As an event that should be of compelling interest, the college final four has ceased to engage me for a number of years. Mainly because the soccer itself is not that brilliant. It would be unfair to blame this entirely on the college sport -- after all, when was the last time we had superb finals at any level of the sport, right up to the World Cup?
It seems that the modern version of soccer is incapable of showing itself to advantage when the stakes are high. But the college final remains a highly significant event in the U.S. soccer calendar, not for what it is, but for what it tells us about the future of the pro sport in this country.
It is an event that should be -- surely is -- very closely watched and analyzed by MLS. I don't mean only the MLS coaches who scout the players. I mean Commissioner Don Garber and the other decision-makers -- the investors, I guess -- who run the pro sport in this country.
Because -- for the immediate future -- it is from the college sport that the majority of MLS players will come. This is a situation that will change, but the current reality is that MLS is relying heavily on college talent.
So the caliber of college play, and of its players, is a matter of absolutely crucial interest to MLS. There can be little doubt that most of the better players in this year's final four will take a shot at playing pro -- possibly by venturing overseas, but most likely by entering the MLS SuperDraft.
The SuperDraft. Hardly -- the name is already an indication that things are not what they should be, a name employed to hype something that is anything but super.
The most recent -- January 2008 -- draft reveals all. Fifty-three college players (plus three of high-school age) were drafted. How many "made it"? Depends what we mean by "made it" of course. But I think a "super" draft ought to be distributing players who can claim, and hold, a starting spot. I'll be conservative, and say that just half of the first-round choices ought to come in that category: seven players, then. In fact, only one player -- Sean Franklin of the Galaxy, the No. 4 pick -- did that, starting in 26 of the Galaxy's 30 regular season games. No one else came close -- eight players had between 10 and 12 starts.
On that evidence there is no immediate help to be acquired with a draft pick. This is important, because the eyes of a pro coach are on what his first team does now. They must be -- his job depends on current success, not future promise.
Now, admittedly, it could be that MLS coaches are not very good at recognizing college talent, or at exploiting it. I think there is an element of that involved, but the main problem lies elsewhere, with the college game itself.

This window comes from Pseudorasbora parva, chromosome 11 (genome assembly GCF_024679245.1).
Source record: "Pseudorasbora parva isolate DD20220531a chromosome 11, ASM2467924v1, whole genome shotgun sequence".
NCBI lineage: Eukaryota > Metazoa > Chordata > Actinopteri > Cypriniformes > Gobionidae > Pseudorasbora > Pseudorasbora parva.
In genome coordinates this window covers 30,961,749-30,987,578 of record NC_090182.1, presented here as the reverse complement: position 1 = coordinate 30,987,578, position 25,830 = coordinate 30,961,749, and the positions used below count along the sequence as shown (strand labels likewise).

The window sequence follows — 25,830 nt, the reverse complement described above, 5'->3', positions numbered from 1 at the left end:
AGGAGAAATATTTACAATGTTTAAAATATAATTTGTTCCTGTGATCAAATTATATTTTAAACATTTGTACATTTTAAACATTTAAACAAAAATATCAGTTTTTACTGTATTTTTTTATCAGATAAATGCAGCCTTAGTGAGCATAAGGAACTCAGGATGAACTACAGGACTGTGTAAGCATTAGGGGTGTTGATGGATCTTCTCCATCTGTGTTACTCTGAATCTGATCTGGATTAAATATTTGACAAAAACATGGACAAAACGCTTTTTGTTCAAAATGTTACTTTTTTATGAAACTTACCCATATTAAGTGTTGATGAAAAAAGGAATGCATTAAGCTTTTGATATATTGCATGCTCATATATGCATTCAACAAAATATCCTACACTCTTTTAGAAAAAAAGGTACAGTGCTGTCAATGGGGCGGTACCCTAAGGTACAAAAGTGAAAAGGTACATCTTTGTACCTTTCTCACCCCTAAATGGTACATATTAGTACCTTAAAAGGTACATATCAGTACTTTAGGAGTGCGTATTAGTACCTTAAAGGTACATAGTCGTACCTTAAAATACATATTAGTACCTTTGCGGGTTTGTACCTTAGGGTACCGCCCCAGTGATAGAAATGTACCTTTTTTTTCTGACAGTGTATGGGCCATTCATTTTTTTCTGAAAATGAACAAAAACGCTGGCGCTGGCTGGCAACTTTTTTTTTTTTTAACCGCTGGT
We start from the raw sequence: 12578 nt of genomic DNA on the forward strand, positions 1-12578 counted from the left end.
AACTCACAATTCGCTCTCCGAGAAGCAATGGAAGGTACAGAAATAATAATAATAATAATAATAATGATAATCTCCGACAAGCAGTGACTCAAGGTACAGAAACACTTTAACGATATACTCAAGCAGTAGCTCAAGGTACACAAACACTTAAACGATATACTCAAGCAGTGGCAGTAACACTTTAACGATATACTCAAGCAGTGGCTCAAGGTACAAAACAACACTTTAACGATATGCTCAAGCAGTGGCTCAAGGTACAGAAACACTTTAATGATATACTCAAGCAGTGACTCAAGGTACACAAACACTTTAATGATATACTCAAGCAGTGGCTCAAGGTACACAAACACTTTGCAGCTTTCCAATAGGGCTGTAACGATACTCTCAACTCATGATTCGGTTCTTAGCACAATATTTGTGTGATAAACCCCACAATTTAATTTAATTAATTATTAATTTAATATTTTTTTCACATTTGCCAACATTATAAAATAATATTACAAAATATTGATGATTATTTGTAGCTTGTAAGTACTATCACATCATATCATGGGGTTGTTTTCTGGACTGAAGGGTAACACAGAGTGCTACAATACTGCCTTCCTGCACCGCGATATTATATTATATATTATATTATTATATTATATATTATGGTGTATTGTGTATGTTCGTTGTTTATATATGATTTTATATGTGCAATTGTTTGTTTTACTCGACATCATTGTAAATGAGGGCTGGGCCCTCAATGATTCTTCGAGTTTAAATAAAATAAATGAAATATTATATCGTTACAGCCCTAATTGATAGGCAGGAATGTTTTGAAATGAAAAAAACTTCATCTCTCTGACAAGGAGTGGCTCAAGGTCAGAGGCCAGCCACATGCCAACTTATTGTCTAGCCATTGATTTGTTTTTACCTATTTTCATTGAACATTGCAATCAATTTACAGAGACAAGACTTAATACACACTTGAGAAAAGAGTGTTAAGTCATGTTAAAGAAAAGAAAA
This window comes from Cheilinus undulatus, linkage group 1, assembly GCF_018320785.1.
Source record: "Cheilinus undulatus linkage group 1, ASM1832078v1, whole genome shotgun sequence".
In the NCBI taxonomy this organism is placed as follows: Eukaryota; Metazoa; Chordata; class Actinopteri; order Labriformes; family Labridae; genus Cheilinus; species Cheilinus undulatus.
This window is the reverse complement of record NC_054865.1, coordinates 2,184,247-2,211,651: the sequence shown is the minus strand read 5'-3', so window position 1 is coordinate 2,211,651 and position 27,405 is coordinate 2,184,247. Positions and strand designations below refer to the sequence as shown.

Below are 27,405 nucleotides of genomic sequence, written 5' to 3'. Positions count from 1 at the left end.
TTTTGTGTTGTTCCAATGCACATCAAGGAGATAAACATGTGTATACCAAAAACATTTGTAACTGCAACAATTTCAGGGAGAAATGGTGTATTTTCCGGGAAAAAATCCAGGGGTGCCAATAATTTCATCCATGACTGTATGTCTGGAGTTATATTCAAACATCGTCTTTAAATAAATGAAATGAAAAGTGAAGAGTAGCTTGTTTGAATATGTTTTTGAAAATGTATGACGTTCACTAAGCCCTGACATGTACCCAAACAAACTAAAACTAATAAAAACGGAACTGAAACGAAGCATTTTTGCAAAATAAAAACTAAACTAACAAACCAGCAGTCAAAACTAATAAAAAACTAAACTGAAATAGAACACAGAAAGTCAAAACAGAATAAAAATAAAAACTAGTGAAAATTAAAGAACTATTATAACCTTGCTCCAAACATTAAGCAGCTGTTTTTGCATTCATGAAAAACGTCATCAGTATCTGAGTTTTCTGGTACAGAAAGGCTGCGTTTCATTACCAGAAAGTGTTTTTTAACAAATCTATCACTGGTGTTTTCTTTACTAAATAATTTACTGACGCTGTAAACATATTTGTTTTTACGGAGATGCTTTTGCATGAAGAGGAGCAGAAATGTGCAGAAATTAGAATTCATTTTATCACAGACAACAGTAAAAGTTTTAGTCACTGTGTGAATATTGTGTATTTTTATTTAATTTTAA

This year's final four teams gave us nothing different from what we've come to expect. Oodles of energy, commitment, running, courage, and, yes, of skill. An impressive list, but a deficient one, nevertheless.
Missing from that list is the key ingredient of creativity. I'm using that word in its widest possible sense -- to include the use of a soccer brain, one that instantly analyses all situations and produces, instantly, an appropriate response. A brain that thinks the sport with razor sharpness and quickness.
This, oddly enough, is almost the opposite of what college soccer repeatedly gives us, year after year, which is a game of quite extraordinary physical quickness, but containing far too little brainpower.
Of this year's three games, only one featured a protracted period of coherent team play, of thoughtful, skillful attacking soccer. That came from North Carolina, during the first half of its semifinal against Wake Forest. It was excellent, flowing, soccer and it got its proper reward with a great goal. But beyond that purple passage, these three games were notable mostly for athletic endeavor and fighting spirit.
The less said about St. John's woeful performance the better, but surely both Wake Forest and Maryland must have played better soccer than this during the regular season? I would think so. In which case, maybe their mediocre form in Frisco can indeed be blamed on "big occasion" nerves. Possibly -- but even if that is so, it does nothing to alter the bleak picture for MLS. It cannot change the poor "success rate" of college players at the pro level.
The player who came closest to playing a creative role in these finals was unquestionably Maryland's Graham Zusi. He also scored both of Maryland's winning goals, and great goals they were. If he enters the draft, I imagine he will be a first-round pick. But his chances of a starting place on an MLS team are not good. And remember, he's 22 years old, an age at which he could already be -- really, should be -- an established pro. Compare his situation with that of North Carolina's freshman Billy Schuler, a player who repeatedly caught my eye because he was always trying to use skill and originality, and rarely lost his poise in the soccer maelstrom that surrounded him. Schuler moves and thinks like a real player, he looks like a soccer player. By my reckoning, he has a pro career beckoning. But, logically enough, it awaits him in the pros, not in a continued allegiance to the inadequacies of the college game.
Schuler, then, has to answer the cruel question that confronts all of America's promising soccer teenagers: College or pro? It is the same question that the MLS guys must answer: do we get our future players from the colleges, or from some sort of pro development scheme?
As expansion looms, as more young payers will be needed, that is the critical question, not only for MLS but for all the promising young Billy Schulers.